Despite a 10-1 mark against his first opponent, Gilles Simon, Djokovic must be on this list. He skipped Miami due to elbow problems and the lingering concerns that his health, both physically and mentally, is less than 100 percent has to be factored into play. Anyone can see that something is not right with the Serb at this point in the season. Playing into the mental health angle here is last year’s loss to Vesely. It still ranks as a top ten all-time upset. Djokovic did win in Davis Cup play since sitting on Miami, but was reportedly still feeling some discomfort in his elbow. Having to grind out a win against someone like Simon isn’t normally a difficult ask for Djokovic, but these days, nothing appears easy for the Serb.
5. Marin Cilic
An easy inclusion on this list as the Croat continues to struggle this season at just 5-7 overall. He has lost his opener in four of seven tournaments he has played this season. Cilic will get the survivor of Borna Coric vs Jeremy Chardy. Chardy would be the tougher task with Cilic holding a 4-0 advantage over Coric, but standing at 2-2 against Chardy. This is Cilic’s first trip back to Monte Carlo since a 2015 quarterfinal run.
9. Tomas Berdych
Berdych did make the final in 2015 in Monte Carlo, but he followed that up by a first-up loss to Damir Dzumhur last year. In three of the last four years, Berdych has failed to win back-to-back matches at this tournament. He has played reasonably well this season at 13-6. He will face qualifier Andrey Kuznetsov. The Russian took him to a final set tiebreak in St.Petersburg in their lone meeting last year with Berdych edging out the win.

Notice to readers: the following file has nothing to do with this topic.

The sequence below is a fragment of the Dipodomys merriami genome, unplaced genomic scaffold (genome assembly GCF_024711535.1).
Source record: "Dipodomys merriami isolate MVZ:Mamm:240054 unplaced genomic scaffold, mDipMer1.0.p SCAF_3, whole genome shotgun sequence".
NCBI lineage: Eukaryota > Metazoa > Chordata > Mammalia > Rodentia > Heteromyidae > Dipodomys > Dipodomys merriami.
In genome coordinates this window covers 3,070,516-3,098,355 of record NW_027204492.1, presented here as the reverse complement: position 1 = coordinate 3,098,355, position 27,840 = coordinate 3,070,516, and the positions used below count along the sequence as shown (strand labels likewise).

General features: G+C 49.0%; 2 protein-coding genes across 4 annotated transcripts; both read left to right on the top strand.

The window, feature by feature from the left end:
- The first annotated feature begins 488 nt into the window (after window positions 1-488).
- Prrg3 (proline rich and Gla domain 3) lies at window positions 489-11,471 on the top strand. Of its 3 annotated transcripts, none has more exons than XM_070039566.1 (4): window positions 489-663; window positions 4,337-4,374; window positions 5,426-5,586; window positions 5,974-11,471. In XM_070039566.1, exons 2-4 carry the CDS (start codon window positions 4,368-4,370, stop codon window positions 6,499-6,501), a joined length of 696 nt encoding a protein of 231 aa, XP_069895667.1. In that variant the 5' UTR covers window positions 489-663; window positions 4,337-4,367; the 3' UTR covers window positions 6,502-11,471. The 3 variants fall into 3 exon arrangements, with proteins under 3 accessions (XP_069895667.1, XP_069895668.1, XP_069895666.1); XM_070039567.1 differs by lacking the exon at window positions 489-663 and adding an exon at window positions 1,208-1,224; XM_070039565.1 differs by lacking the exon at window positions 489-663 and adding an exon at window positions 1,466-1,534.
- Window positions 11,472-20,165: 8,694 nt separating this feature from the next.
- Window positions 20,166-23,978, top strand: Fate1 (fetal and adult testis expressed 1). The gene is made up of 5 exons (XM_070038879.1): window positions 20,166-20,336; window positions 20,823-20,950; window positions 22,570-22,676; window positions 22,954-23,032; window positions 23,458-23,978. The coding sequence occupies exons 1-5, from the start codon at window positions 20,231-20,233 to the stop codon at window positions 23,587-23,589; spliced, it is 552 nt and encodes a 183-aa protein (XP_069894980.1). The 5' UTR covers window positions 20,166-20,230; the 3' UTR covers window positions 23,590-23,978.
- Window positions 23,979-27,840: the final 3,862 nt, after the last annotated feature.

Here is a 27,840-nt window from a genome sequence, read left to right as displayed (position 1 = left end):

13. Pablo Carreno Busta
The lack of luck of the draw pits PCB against Fabio Fognini in round one. That’s rough. The plus for the Spaniard is that he’s 4-0 against the Italian with two clay court wins, including earlier this year in Sao Paulo. Fognini arrives this week after making the semifinals in Miami Monte Carlo has been hugely hit or miss for Fognini with a semifinal run in 2013, but a poor loss to Paolo Lorenzi in the opening round last year. You never know what you’ll get from Fognini and that’s what always makes him dangerous, even against someone who has beaten him four out of four times.
Quarter #1 Seeds
Andy Murray (1)
Marin Cilic (5)
Tomas Berdych (9)
Albert Ramos Vinolas (15)
Murray will hope he’s had enough time to recover from a hugely disappointing loss to Vasek Pospisil in Indian Wells. I won’t expect a hangover as Indian Wells has been a Murray death trap lately. Monte Carlo has been better to him recently with his increased prowess on dirt. He made the semifinals last year for the third time in his career. This is definitely a winnable quarter for the world number one. He opens with Gilles Muller or Tommy Robredo. Robredo might be the bigger trouble on this surface with the Spaniard always at his best on this surface.